After spending so much time and attention trying to capture as much detail as you can in your photograph, it almost seems to be a waste to crop out any of the detail. However, cropping is a very useful tool for photographers. It can help you get rid of ugly elements in your photos and it can help direct the viewer’s attention to the part of the image that you want them to pay attention to. Cropping to a photographer is what the editing process is to a writer — a way to trim the fat and make the final product, whether it be an image or a story — a much better piece of art.
Here is a photo of a swallowtail that found its way to my butterfly bush. As you can see in the first image, the butterfly has a torn left wing. This didn’t hamper its ability to get around, but the insect is a bit less photogenic with a big hunk of its wing missing. The solution is fairly simple: crop the image to exclude that part of the butterfly’s wing.
Here, cropping the image resolved the issue with the damaged wing. I want the viewer to look at the butterfly and not be distracted by the tear in its wing. Cropping eliminates the imperfection but it also has the advantage of creating a look that seems more like a portrait. The curved shapes of the butterfly’s wings and the angle that it sits in the rectangular photograph also create a dynamic sense of movement that helps to make the whole image more appealing.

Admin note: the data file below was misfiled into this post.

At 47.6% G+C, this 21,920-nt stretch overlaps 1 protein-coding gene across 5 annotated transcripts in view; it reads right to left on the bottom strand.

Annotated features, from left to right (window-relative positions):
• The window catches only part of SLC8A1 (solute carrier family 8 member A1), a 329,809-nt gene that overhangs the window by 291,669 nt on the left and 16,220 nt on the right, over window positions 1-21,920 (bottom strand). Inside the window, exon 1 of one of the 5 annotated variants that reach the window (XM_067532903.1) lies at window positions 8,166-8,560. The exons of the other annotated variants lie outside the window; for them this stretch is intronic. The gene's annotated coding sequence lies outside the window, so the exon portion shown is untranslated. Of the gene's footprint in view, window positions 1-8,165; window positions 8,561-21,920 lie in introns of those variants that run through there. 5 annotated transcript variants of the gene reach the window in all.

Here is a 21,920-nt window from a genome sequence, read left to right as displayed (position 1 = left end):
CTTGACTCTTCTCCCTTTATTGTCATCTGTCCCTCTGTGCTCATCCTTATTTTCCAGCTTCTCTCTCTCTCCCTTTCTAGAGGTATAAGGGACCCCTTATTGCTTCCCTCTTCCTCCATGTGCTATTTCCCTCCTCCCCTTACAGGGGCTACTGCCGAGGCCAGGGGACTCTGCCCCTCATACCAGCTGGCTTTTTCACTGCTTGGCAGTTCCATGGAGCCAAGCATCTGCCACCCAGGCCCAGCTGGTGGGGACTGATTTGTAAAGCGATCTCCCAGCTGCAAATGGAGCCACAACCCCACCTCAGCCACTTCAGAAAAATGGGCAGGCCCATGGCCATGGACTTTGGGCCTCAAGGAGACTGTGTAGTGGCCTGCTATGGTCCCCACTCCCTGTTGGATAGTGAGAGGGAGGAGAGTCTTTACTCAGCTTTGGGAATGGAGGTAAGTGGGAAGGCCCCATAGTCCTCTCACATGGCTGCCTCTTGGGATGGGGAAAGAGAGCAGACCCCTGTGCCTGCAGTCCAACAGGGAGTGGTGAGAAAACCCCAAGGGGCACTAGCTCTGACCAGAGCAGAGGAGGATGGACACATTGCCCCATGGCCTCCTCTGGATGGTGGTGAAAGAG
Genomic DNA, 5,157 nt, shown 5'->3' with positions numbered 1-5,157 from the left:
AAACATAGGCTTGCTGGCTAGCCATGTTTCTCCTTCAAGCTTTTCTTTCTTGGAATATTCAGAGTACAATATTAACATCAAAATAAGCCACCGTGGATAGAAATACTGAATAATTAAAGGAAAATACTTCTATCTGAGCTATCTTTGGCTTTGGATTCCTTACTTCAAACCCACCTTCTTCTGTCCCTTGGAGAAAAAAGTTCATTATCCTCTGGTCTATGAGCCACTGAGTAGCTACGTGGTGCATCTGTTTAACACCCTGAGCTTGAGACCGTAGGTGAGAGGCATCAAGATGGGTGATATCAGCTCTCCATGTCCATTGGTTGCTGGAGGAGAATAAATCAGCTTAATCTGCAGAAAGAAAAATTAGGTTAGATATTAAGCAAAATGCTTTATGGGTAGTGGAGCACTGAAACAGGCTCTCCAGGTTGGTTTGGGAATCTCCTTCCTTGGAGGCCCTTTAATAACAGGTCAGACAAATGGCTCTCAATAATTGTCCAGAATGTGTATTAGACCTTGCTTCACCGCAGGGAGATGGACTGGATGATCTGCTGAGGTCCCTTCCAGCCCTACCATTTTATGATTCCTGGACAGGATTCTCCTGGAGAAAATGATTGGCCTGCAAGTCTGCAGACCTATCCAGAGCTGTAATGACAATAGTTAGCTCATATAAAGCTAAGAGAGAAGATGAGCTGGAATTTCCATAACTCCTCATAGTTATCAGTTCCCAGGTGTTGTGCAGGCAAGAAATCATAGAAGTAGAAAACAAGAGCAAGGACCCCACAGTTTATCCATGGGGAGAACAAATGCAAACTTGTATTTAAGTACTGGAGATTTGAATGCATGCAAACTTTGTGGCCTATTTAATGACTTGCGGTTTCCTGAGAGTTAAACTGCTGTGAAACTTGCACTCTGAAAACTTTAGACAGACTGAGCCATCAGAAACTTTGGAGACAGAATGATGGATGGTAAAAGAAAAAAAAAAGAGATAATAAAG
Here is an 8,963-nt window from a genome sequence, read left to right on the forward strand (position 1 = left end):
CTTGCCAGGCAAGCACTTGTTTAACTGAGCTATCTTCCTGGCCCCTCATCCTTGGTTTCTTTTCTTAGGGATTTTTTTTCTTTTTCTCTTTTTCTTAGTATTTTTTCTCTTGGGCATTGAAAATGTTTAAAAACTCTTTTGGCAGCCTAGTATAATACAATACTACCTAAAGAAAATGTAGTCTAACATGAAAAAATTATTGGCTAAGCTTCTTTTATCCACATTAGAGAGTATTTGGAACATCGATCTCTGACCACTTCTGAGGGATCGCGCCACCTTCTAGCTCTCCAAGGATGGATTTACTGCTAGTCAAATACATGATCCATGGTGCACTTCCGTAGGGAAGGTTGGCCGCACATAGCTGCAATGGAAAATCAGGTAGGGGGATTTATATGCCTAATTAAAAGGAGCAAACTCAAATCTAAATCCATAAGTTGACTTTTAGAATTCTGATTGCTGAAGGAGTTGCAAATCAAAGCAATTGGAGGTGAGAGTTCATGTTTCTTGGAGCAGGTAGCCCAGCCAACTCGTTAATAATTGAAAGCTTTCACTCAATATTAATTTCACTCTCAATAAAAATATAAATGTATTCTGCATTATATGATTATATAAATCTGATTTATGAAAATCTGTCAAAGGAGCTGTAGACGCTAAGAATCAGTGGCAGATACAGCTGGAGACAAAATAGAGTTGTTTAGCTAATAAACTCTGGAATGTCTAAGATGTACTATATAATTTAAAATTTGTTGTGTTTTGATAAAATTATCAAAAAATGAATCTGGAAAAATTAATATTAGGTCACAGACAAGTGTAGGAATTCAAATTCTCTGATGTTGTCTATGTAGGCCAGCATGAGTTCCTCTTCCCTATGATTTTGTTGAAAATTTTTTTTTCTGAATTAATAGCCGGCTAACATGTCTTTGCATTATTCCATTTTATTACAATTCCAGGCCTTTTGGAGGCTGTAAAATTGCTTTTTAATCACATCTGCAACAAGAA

Don’t hesitate to remove parts of your images in order to end up with a better finished photograph. If you are unsure of how to crop the image, make any adjustments (lighting, color corrections, etc.) and save the image. Then make a duplicate of the image and do your cropping on the copy. You can always go back to the original photograph later if you change your mind. It’s always best to make backup copies — just in case.